The Taj Palace Hotel, Sydney Opera House, Empire State Building, and Eiffel Tower – what do we find common in these magnificent structures? Yes, indigenous architecture has been planned out efficiently and raised to its aesthetic and artistic pinnacle. Renowned architectural buildings like the aforementioned are exploited by reproducing them on printed shirts, and coffee mugs, by making their collectible souvenirs, photographing them, painting them, and so on, without taking into consideration that possibly, the copyright of the architect could be violated in this process.
Initially, the idea of trademarking buildings began in the United States of America, where trademark owners had absolute rights to use the trademark to advertise, promote and sell their goods & services. Prominent buildings with a trademark include the Empire State Building in New York, the art deco spire of the Chrysler building, the façadethe of New York Stock Exch,ange, and the Sydney Opera house of Sydney.
Berne convention: Protection of artistic works
The Berne Convention was held in 1886, in Switzerland which dealt with the protection of literary and artistic works. According to World Intellectual Property Organization (WIPO), this convention provided authors, musicians, poets, painters, architects, sculptors, etc the means to control how their works were used, by whom, and on what terms. It is based on three principles:-
i} National Treatment – Wherein the signatories of this convention agree to give the same protection to works, as the works originating out of their own countries. Foreign works are those that are considered to be any work published for the first time in any other country.
ii} Automatic Protection – Protection must not be bound by compliance with any formality, signatory states legislation does not require notification (work need not be registered separately in various countries).
iii} Independence of Protection – The protection of the work is independent of legislation in effect, in the country of origin. Unique work is always protected by the legislation in the country they are being used.
The convention has been amended several times since its inception, the latest amendment was made in 1979. Berne Convention, post-1970, is overseen by WIPO and is, therefore, one of the many treaties falling under the authority of the United Nations.
Trademark on buildings – Indian perspective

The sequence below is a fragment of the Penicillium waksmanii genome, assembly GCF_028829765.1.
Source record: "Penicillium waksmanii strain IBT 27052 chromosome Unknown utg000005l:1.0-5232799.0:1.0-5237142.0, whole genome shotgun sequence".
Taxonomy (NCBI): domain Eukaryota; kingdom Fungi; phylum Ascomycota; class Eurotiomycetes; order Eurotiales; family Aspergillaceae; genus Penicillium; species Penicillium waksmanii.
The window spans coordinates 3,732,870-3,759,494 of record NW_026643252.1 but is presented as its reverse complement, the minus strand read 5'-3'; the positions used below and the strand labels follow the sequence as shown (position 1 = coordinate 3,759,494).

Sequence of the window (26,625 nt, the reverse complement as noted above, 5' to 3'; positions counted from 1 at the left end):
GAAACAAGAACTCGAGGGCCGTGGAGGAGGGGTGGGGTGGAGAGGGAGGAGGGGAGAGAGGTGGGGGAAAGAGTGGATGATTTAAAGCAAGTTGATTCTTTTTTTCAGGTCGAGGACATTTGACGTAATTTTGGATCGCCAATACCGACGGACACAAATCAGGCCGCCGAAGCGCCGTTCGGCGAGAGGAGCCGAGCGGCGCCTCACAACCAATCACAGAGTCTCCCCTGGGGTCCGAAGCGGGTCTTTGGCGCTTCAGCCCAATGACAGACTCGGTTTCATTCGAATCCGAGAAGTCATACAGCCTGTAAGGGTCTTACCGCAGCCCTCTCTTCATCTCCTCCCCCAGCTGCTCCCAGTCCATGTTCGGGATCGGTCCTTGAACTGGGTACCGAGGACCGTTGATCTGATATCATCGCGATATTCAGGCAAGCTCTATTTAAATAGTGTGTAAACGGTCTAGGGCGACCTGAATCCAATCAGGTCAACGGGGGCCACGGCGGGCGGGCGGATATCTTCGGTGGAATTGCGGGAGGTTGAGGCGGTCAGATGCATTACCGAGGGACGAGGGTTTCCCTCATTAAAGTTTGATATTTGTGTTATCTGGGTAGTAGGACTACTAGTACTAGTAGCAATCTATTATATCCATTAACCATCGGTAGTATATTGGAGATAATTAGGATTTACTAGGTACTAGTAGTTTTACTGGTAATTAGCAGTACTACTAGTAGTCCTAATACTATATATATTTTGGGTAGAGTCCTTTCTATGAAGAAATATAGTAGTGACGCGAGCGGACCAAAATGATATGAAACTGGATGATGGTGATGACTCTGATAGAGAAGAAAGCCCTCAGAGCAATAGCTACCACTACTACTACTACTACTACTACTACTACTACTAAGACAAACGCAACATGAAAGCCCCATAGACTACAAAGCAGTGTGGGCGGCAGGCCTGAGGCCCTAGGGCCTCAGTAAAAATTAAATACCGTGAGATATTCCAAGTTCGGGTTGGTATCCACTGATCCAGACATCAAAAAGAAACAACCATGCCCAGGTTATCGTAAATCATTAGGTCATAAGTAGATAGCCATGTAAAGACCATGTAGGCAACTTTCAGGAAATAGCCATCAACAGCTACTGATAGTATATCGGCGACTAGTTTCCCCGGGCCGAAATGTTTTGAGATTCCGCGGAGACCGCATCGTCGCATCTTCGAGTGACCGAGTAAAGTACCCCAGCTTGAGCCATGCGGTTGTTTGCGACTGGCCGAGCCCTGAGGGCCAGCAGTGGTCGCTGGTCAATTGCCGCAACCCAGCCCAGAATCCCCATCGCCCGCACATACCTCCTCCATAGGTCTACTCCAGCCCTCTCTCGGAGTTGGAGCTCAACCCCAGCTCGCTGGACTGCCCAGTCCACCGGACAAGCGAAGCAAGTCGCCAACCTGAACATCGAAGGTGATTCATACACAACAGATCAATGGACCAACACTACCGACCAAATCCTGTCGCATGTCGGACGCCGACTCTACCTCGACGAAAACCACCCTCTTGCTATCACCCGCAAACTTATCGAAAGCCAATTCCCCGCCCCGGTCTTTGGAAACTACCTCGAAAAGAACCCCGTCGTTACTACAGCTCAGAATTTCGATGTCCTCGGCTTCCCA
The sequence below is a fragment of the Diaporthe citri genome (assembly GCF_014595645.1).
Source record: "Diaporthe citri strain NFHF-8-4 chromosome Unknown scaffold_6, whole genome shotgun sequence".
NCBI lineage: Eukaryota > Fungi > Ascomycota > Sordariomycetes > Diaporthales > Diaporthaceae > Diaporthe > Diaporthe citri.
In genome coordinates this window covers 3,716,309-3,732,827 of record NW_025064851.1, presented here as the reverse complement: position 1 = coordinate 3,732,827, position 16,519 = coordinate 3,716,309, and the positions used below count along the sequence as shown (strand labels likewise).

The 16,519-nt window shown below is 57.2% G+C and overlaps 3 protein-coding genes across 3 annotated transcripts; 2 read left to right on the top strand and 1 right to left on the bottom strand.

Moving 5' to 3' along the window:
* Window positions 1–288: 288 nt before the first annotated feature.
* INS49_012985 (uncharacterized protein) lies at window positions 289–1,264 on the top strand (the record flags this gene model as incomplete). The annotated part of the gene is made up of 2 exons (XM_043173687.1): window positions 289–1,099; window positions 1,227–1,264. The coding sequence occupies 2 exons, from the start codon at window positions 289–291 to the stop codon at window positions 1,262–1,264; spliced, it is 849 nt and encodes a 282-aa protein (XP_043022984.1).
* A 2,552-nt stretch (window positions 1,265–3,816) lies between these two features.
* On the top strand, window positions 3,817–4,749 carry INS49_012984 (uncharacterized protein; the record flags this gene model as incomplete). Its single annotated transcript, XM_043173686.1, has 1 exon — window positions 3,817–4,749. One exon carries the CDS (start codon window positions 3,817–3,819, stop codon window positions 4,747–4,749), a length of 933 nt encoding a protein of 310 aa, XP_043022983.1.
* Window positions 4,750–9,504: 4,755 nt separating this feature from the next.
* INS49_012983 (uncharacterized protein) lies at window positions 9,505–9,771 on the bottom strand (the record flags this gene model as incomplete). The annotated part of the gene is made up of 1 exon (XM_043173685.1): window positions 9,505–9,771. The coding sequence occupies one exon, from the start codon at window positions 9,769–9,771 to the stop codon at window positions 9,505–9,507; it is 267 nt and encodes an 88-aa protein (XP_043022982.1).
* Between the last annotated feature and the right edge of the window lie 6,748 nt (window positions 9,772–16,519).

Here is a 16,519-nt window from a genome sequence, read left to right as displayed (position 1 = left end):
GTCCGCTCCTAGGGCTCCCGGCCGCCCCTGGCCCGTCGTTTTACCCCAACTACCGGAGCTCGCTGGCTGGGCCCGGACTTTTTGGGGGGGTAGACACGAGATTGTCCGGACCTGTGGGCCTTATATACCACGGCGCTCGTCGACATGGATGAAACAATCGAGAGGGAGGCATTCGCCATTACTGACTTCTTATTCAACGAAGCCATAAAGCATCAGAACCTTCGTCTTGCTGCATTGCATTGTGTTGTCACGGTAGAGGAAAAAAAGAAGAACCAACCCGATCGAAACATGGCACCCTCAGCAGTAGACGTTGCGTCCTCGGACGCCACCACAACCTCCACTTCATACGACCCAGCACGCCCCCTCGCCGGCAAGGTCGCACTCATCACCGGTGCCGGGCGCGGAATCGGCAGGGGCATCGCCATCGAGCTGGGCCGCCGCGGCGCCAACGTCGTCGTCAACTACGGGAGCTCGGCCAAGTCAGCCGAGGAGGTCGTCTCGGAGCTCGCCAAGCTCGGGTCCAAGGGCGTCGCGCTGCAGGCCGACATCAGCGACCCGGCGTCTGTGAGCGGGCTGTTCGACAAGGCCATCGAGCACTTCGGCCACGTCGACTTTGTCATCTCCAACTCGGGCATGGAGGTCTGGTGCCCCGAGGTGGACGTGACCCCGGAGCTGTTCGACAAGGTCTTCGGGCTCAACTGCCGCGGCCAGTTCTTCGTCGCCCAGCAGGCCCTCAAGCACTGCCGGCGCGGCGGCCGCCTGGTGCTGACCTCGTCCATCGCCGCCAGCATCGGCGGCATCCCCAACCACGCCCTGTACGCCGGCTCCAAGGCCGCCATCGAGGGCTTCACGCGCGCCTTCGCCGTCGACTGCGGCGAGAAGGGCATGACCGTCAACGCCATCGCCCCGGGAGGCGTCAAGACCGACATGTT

Section (2)(m) of Trade Marks Act,1999, defines “mark” as “mark to include a device branding, label, ticket, name, signature, word, letter, numeral, shape of goods, Indian perspective packaging or combination of colors thereof’. For any building to secure trademark registration, the nature of the building must create strong inference and identifiability completely and solely with the owner of the trademark and there must be a distinguishing factor in which goods and services are offered by the owner of the trademark can be differentiated.
Taj Mahal Palace Hotel which, is owned by Indian Hotels Company Limited (IHCL), has been a key component of Mumbai’s aesthetic attraction since 1903. With its rich blend of European and Islamic-styled architecture, overlooking the breathtaking view of Mumbai harbor, it has become a structure of cultural importance and represents the essence of Mumbai. Successful registration of the Indo-Saracenic arches and architraves of the hotel along with its tower wing exterior has been done under Registration No. 3386351. While Registration No. 3386351, deals with trademark registration of a distinctive red-tiled Florentine Gothic dome.
There are two reasons why buildings need trademark protection – Either the building has cultural significance, with originality, creativity, and uniqueness in design requires protection, or to prevent the “copycat culture” wherein designs of buildings are exactly replicated. An essential criterion that ought to be fulfilled to receive a trademark includes, that the structure of architecture (building, house, etc) should be capable of graphical representation. Further, the structure should be such that, a consumer identifies it with the source of certain goods and services. Trademark registration of certain parts of the Taj Mahal Palace Hotel is indicative of the development of trademark laws in India.
A setback – Raj Rewal v. Union of India
Among the cases which have been lost in the pandemonium of cases taking up headlines, in this case of an architect, wherein the judgment did not take into consideration the feelings of an architect over his own manifested and executed building. Raj Rewal a well-known architect was disheartened when ITPO proposed to demolish two of the buildings he had designed. The matter was taken to the court, where the court ruled that the buildings could be demolished as they belonged to ITPO and the article 300-A of the Indian Constitution states “No person shall be deprived of his right to property save by authority of law” coupled with the fact that urban planning overshadows moral rights of an architect. Further, the court went on to say that, though the Union of India and ITPO have erred by not taking into consideration the feelings of the architect, no recourse or remedy is available to the plaintiff. The architectural works infringement issue requires a thoughtful understanding and reconsideration.